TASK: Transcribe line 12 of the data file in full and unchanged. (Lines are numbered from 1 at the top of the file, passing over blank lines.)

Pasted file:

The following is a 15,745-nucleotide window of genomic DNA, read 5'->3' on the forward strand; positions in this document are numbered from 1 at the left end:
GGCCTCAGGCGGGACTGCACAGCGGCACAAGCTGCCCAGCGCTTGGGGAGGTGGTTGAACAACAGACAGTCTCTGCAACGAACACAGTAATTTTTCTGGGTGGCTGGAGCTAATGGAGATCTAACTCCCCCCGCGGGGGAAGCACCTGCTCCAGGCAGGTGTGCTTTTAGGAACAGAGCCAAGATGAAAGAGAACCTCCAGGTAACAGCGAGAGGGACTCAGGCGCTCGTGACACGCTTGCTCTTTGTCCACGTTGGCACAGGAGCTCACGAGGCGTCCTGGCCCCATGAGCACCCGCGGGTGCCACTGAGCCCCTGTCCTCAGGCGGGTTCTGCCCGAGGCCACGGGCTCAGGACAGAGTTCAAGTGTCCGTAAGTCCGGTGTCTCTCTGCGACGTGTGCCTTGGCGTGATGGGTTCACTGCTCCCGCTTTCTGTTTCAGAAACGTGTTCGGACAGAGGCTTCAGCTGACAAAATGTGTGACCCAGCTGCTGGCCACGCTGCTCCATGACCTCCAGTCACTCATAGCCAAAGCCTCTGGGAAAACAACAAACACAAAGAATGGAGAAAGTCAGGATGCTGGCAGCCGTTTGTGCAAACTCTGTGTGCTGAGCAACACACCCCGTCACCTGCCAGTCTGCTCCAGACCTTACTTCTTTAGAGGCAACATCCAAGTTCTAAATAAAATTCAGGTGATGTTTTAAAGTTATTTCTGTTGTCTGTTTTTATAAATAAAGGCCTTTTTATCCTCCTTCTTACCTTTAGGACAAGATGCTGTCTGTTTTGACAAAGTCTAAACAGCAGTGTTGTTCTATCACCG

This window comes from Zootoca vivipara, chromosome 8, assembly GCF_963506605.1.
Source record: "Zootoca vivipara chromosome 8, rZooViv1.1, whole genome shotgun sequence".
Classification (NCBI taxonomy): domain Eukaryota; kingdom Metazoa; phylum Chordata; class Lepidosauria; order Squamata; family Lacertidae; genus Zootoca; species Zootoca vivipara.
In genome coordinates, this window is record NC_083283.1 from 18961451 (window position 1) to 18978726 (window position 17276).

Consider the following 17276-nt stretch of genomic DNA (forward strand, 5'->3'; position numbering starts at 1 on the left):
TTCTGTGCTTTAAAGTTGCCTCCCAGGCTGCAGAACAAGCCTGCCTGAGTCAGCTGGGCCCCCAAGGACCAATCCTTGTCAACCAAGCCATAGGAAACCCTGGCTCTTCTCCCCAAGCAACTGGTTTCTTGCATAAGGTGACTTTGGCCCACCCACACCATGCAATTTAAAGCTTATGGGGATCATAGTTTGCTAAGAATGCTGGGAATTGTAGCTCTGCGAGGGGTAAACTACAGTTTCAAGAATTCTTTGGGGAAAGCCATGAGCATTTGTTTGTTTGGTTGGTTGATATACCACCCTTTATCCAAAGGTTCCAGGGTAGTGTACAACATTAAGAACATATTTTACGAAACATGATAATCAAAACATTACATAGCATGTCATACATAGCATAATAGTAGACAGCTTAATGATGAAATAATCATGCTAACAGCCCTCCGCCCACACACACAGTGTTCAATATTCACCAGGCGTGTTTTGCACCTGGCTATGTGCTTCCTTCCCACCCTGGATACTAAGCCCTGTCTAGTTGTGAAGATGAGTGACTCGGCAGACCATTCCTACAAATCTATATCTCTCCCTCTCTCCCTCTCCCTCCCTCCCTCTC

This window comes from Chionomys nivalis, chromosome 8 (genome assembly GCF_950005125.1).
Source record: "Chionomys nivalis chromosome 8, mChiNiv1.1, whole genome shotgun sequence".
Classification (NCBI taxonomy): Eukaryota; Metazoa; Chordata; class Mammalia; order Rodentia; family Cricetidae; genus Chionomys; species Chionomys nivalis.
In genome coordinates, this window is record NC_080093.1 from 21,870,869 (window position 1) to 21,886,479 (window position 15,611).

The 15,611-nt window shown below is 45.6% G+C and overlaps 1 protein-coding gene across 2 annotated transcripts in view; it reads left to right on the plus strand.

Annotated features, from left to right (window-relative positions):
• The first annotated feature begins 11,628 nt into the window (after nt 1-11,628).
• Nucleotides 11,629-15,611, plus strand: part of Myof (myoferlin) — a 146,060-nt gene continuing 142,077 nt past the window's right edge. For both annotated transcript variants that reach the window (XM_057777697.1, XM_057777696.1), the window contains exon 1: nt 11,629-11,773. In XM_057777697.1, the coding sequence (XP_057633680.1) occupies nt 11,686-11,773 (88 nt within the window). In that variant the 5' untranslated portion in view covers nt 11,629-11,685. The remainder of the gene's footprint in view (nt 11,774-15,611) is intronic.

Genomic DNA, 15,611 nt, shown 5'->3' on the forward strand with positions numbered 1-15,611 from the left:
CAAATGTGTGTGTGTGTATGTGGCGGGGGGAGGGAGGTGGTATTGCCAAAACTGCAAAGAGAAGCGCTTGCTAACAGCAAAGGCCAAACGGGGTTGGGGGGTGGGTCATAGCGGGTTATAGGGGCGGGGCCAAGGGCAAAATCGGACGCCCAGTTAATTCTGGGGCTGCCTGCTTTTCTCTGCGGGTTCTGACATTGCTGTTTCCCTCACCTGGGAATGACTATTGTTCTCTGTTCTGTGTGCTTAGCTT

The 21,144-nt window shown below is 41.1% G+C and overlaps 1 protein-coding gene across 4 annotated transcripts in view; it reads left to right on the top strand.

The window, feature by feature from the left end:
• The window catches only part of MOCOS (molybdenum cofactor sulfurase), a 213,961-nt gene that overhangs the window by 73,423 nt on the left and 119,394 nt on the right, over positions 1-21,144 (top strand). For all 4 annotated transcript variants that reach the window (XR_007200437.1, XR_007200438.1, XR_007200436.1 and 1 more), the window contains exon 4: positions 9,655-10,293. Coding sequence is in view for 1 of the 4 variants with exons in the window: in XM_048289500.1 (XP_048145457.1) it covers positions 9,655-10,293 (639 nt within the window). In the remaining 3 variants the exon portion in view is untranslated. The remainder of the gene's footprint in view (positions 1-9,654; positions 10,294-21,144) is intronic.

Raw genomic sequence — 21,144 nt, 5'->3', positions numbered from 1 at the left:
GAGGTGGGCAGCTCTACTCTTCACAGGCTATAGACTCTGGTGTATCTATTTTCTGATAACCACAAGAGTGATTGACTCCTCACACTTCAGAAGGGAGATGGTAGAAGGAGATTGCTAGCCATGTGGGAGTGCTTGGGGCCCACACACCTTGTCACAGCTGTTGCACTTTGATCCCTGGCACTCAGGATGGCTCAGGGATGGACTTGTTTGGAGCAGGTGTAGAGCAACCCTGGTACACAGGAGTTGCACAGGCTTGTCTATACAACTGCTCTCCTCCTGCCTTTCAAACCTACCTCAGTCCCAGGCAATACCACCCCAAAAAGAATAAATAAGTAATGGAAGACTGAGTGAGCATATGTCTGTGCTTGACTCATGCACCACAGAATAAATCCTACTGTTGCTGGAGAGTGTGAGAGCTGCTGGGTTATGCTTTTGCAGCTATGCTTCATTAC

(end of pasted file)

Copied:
In genome coordinates, this window is record NC_080093.1 from 21,870,869 (window position 1) to 21,886,479 (window position 15,611).